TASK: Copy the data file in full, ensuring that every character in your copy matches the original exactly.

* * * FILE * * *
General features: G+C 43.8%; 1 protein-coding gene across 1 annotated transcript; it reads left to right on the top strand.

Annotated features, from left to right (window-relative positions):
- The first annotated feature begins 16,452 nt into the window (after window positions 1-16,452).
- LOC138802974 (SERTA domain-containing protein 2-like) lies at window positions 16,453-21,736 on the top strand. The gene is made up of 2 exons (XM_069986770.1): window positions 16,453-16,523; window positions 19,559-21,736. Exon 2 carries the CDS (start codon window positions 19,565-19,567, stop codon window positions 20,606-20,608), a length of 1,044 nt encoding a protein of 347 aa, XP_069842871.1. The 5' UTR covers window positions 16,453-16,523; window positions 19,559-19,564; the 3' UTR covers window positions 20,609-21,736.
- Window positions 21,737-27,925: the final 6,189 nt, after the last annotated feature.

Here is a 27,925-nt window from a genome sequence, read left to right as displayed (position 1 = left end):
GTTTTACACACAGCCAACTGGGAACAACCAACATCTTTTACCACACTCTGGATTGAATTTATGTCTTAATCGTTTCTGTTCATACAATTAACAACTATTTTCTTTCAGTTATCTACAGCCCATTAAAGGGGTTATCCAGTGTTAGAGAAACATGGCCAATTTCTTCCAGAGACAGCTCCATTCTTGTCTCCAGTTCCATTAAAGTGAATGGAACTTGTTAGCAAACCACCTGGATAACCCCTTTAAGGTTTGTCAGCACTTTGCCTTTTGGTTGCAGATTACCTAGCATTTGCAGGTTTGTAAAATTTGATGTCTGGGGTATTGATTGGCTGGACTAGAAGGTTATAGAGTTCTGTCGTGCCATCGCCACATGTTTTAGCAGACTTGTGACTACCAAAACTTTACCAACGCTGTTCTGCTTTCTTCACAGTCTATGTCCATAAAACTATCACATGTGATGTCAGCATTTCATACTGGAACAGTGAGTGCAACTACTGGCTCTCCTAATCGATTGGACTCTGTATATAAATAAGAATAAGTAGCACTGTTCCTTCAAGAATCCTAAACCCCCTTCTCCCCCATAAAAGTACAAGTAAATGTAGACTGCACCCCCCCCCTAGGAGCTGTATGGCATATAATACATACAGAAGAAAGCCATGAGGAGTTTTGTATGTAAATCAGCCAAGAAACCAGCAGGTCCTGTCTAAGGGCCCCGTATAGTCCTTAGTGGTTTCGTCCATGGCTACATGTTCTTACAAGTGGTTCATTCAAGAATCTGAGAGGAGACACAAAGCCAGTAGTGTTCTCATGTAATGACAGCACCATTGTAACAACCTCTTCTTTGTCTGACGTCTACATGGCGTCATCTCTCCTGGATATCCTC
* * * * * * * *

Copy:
General features: G+C 43.8%; 1 protein-coding gene across 1 annotated transcript; it reads left to right on the top strand.

Annotated features, from left to right (window-relative positions):
- The first annotated feature begins 16,452 nt into the window (after window positions 1-16,452).
- LOC138802974 (SERTA domain-containing protein 2-like) lies at window positions 16,453-21,736 on the top strand. The gene is made up of 2 exons (XM_069986770.1): window positions 16,453-16,523; window positions 19,559-21,736. Exon 2 carries the CDS (start codon window positions 19,565-19,567, stop codon window positions 20,606-20,608), a length of 1,044 nt encoding a protein of 347 aa, XP_069842871.1. The 5' UTR covers window positions 16,453-16,523; window positions 19,559-19,564; the 3' UTR covers window positions 20,609-21,736.
- Window positions 21,737-27,925: the final 6,189 nt, after the last annotated feature.

Here is a 27,925-nt window from a genome sequence, read left to right as displayed (position 1 = left end):
GTTTTACACACAGCCAACTGGGAACAACCAACATCTTTTACCACACTCTGGATTGAATTTATGTCTTAATCGTTTCTGTTCATACAATTAACAACTATTTTCTTTCAGTTATCTACAGCCCATTAAAGGGGTTATCCAGTGTTAGAGAAACATGGCCAATTTCTTCCAGAGACAGCTCCATTCTTGTCTCCAGTTCCATTAAAGTGAATGGAACTTGTTAGCAAACCACCTGGATAACCCCTTTAAGGTTTGTCAGCACTTTGCCTTTTGGTTGCAGATTACCTAGCATTTGCAGGTTTGTAAAATTTGATGTCTGGGGTATTGATTGGCTGGACTAGAAGGTTATAGAGTTCTGTCGTGCCATCGCCACATGTTTTAGCAGACTTGTGACTACCAAAACTTTACCAACGCTGTTCTGCTTTCTTCACAGTCTATGTCCATAAAACTATCACATGTGATGTCAGCATTTCATACTGGAACAGTGAGTGCAACTACTGGCTCTCCTAATCGATTGGACTCTGTATATAAATAAGAATAAGTAGCACTGTTCCTTCAAGAATCCTAAACCCCCTTCTCCCCCATAAAAGTACAAGTAAATGTAGACTGCACCCCCCCCCTAGGAGCTGTATGGCATATAATACATACAGAAGAAAGCCATGAGGAGTTTTGTATGTAAATCAGCCAAGAAACCAGCAGGTCCTGTCTAAGGGCCCCGTATAGTCCTTAGTGGTTTCGTCCATGGCTACATGTTCTTACAAGTGGTTCATTCAAGAATCTGAGAGGAGACACAAAGCCAGTAGTGTTCTCATGTAATGACAGCACCATTGTAACAACCTCTTCTTTGTCTGACGTCTACATGGCGTCATCTCTCCTGGATATCCTC